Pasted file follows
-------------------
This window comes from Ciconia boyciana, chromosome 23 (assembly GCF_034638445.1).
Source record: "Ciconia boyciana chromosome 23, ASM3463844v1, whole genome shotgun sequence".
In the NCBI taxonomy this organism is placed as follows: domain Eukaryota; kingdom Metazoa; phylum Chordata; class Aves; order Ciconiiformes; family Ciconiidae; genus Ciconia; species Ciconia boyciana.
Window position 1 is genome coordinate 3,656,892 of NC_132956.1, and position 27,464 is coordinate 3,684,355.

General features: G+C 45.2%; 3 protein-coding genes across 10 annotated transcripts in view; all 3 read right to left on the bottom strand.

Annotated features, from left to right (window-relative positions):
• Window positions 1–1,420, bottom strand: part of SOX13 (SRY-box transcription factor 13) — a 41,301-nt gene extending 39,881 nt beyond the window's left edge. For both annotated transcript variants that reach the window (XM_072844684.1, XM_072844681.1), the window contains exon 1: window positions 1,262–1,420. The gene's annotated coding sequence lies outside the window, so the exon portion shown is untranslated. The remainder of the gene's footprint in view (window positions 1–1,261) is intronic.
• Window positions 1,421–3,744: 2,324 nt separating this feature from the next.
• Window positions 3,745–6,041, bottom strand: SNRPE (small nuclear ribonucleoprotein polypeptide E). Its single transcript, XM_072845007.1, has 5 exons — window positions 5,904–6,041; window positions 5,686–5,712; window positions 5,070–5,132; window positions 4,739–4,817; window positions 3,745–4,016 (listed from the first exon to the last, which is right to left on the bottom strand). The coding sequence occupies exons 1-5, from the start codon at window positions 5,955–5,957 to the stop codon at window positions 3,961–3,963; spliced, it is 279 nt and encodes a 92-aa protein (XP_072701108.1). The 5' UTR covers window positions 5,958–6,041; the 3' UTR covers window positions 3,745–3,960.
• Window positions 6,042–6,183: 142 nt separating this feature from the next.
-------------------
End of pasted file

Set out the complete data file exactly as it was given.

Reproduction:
This window comes from Ciconia boyciana, chromosome 23 (assembly GCF_034638445.1).
Source record: "Ciconia boyciana chromosome 23, ASM3463844v1, whole genome shotgun sequence".
In the NCBI taxonomy this organism is placed as follows: domain Eukaryota; kingdom Metazoa; phylum Chordata; class Aves; order Ciconiiformes; family Ciconiidae; genus Ciconia; species Ciconia boyciana.
Window position 1 is genome coordinate 3,656,892 of NC_132956.1, and position 27,464 is coordinate 3,684,355.

General features: G+C 45.2%; 3 protein-coding genes across 10 annotated transcripts in view; all 3 read right to left on the bottom strand.

Annotated features, from left to right (window-relative positions):
• Window positions 1–1,420, bottom strand: part of SOX13 (SRY-box transcription factor 13) — a 41,301-nt gene extending 39,881 nt beyond the window's left edge. For both annotated transcript variants that reach the window (XM_072844684.1, XM_072844681.1), the window contains exon 1: window positions 1,262–1,420. The gene's annotated coding sequence lies outside the window, so the exon portion shown is untranslated. The remainder of the gene's footprint in view (window positions 1–1,261) is intronic.
• Window positions 1,421–3,744: 2,324 nt separating this feature from the next.
• Window positions 3,745–6,041, bottom strand: SNRPE (small nuclear ribonucleoprotein polypeptide E). Its single transcript, XM_072845007.1, has 5 exons — window positions 5,904–6,041; window positions 5,686–5,712; window positions 5,070–5,132; window positions 4,739–4,817; window positions 3,745–4,016 (listed from the first exon to the last, which is right to left on the bottom strand). The coding sequence occupies exons 1-5, from the start codon at window positions 5,955–5,957 to the stop codon at window positions 3,961–3,963; spliced, it is 279 nt and encodes a 92-aa protein (XP_072701108.1). The 5' UTR covers window positions 5,958–6,041; the 3' UTR covers window positions 3,745–3,960.
• Window positions 6,042–6,183: 142 nt separating this feature from the next.